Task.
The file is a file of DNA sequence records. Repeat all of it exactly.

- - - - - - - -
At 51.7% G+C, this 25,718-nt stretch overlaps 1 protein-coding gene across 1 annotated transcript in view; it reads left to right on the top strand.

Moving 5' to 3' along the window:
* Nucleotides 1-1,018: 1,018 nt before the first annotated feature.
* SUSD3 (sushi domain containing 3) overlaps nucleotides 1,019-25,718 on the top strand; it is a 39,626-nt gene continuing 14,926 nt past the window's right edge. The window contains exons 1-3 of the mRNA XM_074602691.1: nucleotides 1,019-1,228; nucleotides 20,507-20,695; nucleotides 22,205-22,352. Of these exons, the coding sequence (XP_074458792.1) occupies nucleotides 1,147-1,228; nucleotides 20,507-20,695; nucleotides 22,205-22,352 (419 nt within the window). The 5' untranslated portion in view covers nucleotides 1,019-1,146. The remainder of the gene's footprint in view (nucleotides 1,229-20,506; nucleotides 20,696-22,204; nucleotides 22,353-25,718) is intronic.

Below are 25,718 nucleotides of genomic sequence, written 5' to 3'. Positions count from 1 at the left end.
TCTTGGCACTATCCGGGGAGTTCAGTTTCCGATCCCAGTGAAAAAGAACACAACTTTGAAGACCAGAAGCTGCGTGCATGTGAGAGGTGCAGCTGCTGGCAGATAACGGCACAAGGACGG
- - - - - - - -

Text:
At 51.7% G+C, this 25,718-nt stretch overlaps 1 protein-coding gene across 1 annotated transcript in view; it reads left to right on the top strand.

Moving 5' to 3' along the window:
* Nucleotides 1-1,018: 1,018 nt before the first annotated feature.
* SUSD3 (sushi domain containing 3) overlaps nucleotides 1,019-25,718 on the top strand; it is a 39,626-nt gene continuing 14,926 nt past the window's right edge. The window contains exons 1-3 of the mRNA XM_074602691.1: nucleotides 1,019-1,228; nucleotides 20,507-20,695; nucleotides 22,205-22,352. Of these exons, the coding sequence (XP_074458792.1) occupies nucleotides 1,147-1,228; nucleotides 20,507-20,695; nucleotides 22,205-22,352 (419 nt within the window). The 5' untranslated portion in view covers nucleotides 1,019-1,146. The remainder of the gene's footprint in view (nucleotides 1,229-20,506; nucleotides 20,696-22,204; nucleotides 22,353-25,718) is intronic.

Below are 25,718 nucleotides of genomic sequence, written 5' to 3'. Positions count from 1 at the left end.
TCTTGGCACTATCCGGGGAGTTCAGTTTCCGATCCCAGTGAAAAAGAACACAACTTTGAAGACCAGAAGCTGCGTGCATGTGAGAGGTGCAGCTGCTGGCAGATAACGGCACAAGGACGG